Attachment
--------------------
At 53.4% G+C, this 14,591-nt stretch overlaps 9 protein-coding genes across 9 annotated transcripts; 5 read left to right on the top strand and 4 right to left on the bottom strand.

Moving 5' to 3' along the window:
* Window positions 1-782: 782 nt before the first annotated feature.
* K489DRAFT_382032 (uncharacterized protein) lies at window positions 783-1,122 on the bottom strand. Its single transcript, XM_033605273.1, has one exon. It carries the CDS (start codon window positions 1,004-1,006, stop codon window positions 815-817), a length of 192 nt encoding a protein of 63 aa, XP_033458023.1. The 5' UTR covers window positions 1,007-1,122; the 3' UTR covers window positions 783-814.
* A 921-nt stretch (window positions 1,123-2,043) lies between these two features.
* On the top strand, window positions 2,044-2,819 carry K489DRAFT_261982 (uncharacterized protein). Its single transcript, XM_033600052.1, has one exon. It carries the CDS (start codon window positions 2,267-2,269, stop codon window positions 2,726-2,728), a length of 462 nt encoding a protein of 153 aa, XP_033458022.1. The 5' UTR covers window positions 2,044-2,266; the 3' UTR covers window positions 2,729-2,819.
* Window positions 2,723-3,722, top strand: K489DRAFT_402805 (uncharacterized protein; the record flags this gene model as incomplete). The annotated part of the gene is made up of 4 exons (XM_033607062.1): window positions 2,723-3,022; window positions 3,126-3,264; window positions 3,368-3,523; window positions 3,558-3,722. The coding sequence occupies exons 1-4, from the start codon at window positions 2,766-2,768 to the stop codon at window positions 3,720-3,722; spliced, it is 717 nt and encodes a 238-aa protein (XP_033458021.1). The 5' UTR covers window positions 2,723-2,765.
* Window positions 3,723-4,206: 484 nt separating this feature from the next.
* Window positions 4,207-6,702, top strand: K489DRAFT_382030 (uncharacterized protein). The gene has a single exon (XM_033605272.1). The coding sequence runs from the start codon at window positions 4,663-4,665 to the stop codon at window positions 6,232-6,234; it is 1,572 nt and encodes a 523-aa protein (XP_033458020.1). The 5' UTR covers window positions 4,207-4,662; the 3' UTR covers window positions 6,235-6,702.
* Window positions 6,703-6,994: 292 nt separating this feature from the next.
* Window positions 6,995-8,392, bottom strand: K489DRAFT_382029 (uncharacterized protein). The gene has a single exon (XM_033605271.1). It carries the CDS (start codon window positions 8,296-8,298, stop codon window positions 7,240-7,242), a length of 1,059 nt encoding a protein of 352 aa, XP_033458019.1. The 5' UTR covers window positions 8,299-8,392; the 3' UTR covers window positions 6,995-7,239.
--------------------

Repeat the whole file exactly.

At 53.4% G+C, this 14,591-nt stretch overlaps 9 protein-coding genes across 9 annotated transcripts; 5 read left to right on the top strand and 4 right to left on the bottom strand.

Moving 5' to 3' along the window:
* Window positions 1-782: 782 nt before the first annotated feature.
* K489DRAFT_382032 (uncharacterized protein) lies at window positions 783-1,122 on the bottom strand. Its single transcript, XM_033605273.1, has one exon. It carries the CDS (start codon window positions 1,004-1,006, stop codon window positions 815-817), a length of 192 nt encoding a protein of 63 aa, XP_033458023.1. The 5' UTR covers window positions 1,007-1,122; the 3' UTR covers window positions 783-814.
* A 921-nt stretch (window positions 1,123-2,043) lies between these two features.
* On the top strand, window positions 2,044-2,819 carry K489DRAFT_261982 (uncharacterized protein). Its single transcript, XM_033600052.1, has one exon. It carries the CDS (start codon window positions 2,267-2,269, stop codon window positions 2,726-2,728), a length of 462 nt encoding a protein of 153 aa, XP_033458022.1. The 5' UTR covers window positions 2,044-2,266; the 3' UTR covers window positions 2,729-2,819.
* Window positions 2,723-3,722, top strand: K489DRAFT_402805 (uncharacterized protein; the record flags this gene model as incomplete). The annotated part of the gene is made up of 4 exons (XM_033607062.1): window positions 2,723-3,022; window positions 3,126-3,264; window positions 3,368-3,523; window positions 3,558-3,722. The coding sequence occupies exons 1-4, from the start codon at window positions 2,766-2,768 to the stop codon at window positions 3,720-3,722; spliced, it is 717 nt and encodes a 238-aa protein (XP_033458021.1). The 5' UTR covers window positions 2,723-2,765.
* Window positions 3,723-4,206: 484 nt separating this feature from the next.
* Window positions 4,207-6,702, top strand: K489DRAFT_382030 (uncharacterized protein). The gene has a single exon (XM_033605272.1). The coding sequence runs from the start codon at window positions 4,663-4,665 to the stop codon at window positions 6,232-6,234; it is 1,572 nt and encodes a 523-aa protein (XP_033458020.1). The 5' UTR covers window positions 4,207-4,662; the 3' UTR covers window positions 6,235-6,702.
* Window positions 6,703-6,994: 292 nt separating this feature from the next.
* Window positions 6,995-8,392, bottom strand: K489DRAFT_382029 (uncharacterized protein). The gene has a single exon (XM_033605271.1). It carries the CDS (start codon window positions 8,296-8,298, stop codon window positions 7,240-7,242), a length of 1,059 nt encoding a protein of 352 aa, XP_033458019.1. The 5' UTR covers window positions 8,299-8,392; the 3' UTR covers window positions 6,995-7,239.